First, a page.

US3071801A - Fish washing machine - Google Patents

Fish washing machine Download PDF

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US3071801A
US3071801A US43423A US4342360A US3071801A US 3071801 A US3071801 A US 3071801A US 43423 A US43423 A US 43423A US 4342360 A US4342360 A US 4342360A US 3071801 A US3071801 A US 3071801A
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drum
fish
water
washing machine
machine
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Scheiding Horst Fried Heinrich
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Scheiding Horst Fried Heinrich
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    • AHUMAN NECESSITIES
    • A22BUTCHERING; MEAT TREATMENT; PROCESSING POULTRY OR FISH
    • A22CPROCESSING MEAT, POULTRY, OR FISH
    • A22C25/00Processing fish ; Curing of fish; Stunning of fish by electric current; Investigating fish by optical means
    • A22C25/02Washing or descaling fish

Description

Jan. 8, 1963 H. F. H. SCHEIDING FISH WASHING MACHINE 2 Sheets-Sheet 1 Filed July 18, 1960 IANVENTOR: HORST FRIEDRICH uemmen. scnznoms ATTORNEY.

Jan. 8, 1963 H. F. H. SCHEIDING FISH WASHING MACHINE Filed July 18, 1960 2 Sheets-Sheet 2 INVENTOR: HORST FRIEDRICH HEINRICH SCHEIDING F /g. 4.

ATTORNEY.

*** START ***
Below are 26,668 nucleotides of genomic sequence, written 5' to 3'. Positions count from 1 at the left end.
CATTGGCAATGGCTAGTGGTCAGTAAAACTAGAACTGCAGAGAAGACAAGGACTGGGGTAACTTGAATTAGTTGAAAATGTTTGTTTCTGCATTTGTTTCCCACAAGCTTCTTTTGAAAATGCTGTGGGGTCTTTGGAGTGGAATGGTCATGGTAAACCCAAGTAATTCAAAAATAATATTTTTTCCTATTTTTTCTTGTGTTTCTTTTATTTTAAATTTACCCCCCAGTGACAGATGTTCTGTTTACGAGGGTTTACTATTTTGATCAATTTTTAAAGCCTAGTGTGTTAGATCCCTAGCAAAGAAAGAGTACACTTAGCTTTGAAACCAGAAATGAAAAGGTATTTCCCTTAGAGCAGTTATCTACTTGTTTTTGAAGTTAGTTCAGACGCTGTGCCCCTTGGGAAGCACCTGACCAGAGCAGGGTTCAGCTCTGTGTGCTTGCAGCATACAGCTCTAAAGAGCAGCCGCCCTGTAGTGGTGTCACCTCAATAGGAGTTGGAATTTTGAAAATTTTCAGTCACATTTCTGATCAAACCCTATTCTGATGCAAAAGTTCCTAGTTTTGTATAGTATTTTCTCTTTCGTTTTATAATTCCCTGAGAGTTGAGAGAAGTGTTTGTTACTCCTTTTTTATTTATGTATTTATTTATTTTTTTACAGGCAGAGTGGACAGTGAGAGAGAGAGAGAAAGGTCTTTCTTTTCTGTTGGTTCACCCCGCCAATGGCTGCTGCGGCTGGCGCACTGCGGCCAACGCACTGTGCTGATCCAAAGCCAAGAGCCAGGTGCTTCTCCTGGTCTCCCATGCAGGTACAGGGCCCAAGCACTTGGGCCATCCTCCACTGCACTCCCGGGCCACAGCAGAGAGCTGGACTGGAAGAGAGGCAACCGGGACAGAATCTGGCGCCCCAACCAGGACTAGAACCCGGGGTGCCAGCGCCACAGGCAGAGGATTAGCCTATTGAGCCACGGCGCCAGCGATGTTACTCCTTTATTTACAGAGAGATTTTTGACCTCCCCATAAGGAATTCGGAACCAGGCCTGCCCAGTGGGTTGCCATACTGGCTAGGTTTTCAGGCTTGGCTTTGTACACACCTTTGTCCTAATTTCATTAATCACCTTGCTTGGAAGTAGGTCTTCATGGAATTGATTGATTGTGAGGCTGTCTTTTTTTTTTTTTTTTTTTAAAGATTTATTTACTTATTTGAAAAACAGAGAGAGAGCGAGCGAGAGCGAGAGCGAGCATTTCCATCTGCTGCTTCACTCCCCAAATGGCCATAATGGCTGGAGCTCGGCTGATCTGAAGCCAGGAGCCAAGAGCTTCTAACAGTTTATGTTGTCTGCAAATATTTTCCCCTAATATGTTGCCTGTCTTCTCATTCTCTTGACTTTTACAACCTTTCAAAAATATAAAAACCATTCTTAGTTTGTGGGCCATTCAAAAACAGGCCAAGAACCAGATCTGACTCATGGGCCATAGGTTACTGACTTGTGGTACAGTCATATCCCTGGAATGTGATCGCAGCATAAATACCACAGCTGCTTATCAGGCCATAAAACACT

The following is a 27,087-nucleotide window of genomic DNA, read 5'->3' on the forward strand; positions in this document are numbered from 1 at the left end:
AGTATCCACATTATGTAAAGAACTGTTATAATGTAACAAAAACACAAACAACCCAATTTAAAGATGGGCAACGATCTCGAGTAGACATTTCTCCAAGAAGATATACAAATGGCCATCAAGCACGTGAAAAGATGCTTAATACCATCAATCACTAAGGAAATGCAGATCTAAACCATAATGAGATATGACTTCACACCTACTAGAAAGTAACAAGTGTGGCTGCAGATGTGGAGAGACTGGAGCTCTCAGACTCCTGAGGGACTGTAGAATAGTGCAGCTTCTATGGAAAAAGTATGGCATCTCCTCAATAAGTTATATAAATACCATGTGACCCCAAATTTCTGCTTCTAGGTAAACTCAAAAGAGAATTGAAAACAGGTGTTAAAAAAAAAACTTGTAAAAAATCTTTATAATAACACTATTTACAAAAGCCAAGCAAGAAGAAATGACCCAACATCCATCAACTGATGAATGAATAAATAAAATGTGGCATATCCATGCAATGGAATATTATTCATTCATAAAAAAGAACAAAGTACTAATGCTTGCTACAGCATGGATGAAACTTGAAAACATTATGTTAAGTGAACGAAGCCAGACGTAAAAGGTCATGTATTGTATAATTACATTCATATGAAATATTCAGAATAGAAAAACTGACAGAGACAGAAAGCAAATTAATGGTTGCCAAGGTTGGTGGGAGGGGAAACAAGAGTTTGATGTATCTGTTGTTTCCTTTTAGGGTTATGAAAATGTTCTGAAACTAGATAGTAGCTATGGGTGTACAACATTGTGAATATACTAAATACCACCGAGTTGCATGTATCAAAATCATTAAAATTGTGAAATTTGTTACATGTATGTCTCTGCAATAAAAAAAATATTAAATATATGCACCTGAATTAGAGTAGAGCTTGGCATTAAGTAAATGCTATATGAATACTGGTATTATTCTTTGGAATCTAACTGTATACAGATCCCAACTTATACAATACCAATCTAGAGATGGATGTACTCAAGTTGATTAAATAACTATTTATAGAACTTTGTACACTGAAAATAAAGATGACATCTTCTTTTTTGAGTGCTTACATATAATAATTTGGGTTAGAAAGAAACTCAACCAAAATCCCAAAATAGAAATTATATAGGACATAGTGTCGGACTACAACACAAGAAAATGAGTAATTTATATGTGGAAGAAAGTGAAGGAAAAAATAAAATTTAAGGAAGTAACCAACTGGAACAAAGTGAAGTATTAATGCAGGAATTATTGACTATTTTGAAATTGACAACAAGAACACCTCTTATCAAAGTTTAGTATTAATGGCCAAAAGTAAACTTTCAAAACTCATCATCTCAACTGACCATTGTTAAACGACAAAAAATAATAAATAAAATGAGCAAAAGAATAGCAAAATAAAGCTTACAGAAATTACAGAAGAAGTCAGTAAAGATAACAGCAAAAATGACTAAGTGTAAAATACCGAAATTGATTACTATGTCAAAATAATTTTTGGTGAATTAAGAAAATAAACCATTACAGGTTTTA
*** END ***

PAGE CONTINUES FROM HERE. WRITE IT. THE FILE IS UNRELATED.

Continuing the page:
United States PatentOfifice 3,071,801 Patented Jan. 8, 1963 3,071,801 FISH WASHING MACHINE Horst Friedrich Heinrich Scheiding, 4A Duringerstrasse, Loxstedt, Bremerhaven, Germany Filed July 18, 1960, Ser. No. 43,423 1 Claim. (Cl. 176) This invention concerns machines for washing fish.

Fish, caught by steam trawlers, are shaken out of the tail of the net, and, depending on the kind of fish, are cut up or left whole, and are then thrown into a washing tank situated on deck. Dirt of all kinds adheres to the fish, such as for example, pieces of fish-gut or the residues of sea plants and creatures frequently in a decayed or rotted condition.

These dirt substances are not only unpleasant but have the disadvantage that they are very unhygienic, since they constitue concentrated and active or spreading sources of decay and decomposition bacteria which uncontrollably infect the healthy and fresh fish. The freshness of the catch, its keeping properties, and its commercial value are thus greatly affected.

Attempts have been made to clean the fish by using a deck washing pipeline to direct a jet of water on to the fish in the washing tank. In carrying out this operation, members of the crew tread overthe fish with their sea boots in order to move the mass of fish, in the hope that water will be supplied to the bottommost fish as a result of the motion imparted to the mass.-